New Online Courses in Digital Pedagogy (CHE)

July 22, 2015

There is a ton of free material on learning how to teach with new digital tools online. That’s one of the best things that ProfHacker writers have been dispensing since its inception. We’ve written about teaching with Twitter, with Wikipedia, creating interactive texts with Twine, even theCreepy Treehouse problem of friending your students on social media. One of the things we haven’t done, though, is offer online courses on digital pedagogy–a new venture the journal Hybrid Pedagogy has taken with Digital Pedagogy Lab!

Digital Pedagogy Lab has just released a wonderful suite of offerings to train and build community around pedagogy. One that’s just started isThe Flipped Classroom, taught by Kris Schaffer (@krisshaffer), which explores the “diversity of practices that are typically associated with the inverted/flipped classroom,” both practically and theoretically. Upcoming in Fall are two more really useful courses: Teaching with Twitter, taught by Jesse Stommel (@jessifer), and Learning Online, by both Jesse and Sean Michael Morris (@slamteacher). The course descriptions for both are tantalizing. The Teaching with Twitter course description declares: “Pedagogy is not reducible to 140 characters. Pedagogy is, in fact, not reducible. However, it can (and does) happen in spaces as small as 140 characters.” Similarly, the Learning Online course descriptionexhorts: “In this course, we’ll explore the shape of the room we find ourselves in when we learn and teach online.”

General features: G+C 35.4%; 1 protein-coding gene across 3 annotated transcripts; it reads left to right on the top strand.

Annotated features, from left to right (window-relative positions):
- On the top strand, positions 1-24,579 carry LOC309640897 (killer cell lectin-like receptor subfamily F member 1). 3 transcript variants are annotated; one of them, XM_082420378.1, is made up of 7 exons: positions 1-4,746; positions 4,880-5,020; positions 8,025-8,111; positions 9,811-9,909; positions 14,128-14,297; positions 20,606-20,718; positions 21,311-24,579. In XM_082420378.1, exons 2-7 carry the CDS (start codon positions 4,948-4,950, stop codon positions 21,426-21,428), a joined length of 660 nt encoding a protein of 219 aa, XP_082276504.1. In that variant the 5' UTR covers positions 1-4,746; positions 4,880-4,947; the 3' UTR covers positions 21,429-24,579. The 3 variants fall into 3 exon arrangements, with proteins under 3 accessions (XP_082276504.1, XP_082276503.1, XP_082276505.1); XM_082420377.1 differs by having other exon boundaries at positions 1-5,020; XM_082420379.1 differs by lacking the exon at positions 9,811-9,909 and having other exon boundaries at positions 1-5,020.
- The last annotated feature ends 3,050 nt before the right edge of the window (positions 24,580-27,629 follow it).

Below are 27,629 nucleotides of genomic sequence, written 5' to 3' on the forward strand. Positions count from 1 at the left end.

What I greatly appreciate about the Digital Pedagogy Lab courses is that they have provided adjunct and student rates for all the classes. They are also short–each of them only lasts about three intense weeks, which for me is the perfect way to learn: build up a momentum quickly and ride through it before it dies out. Early bird specials are still ongoing for the Fall courses, so if they intrigue you, make sure you sign up before they go away.

About Ryan C. Fowler

Ryan is a curricular fellow at the Center for Hellenic Studies in Washington D.C. He also teaches at Franklin and Marshall College and Lancaster Theological Seminary.
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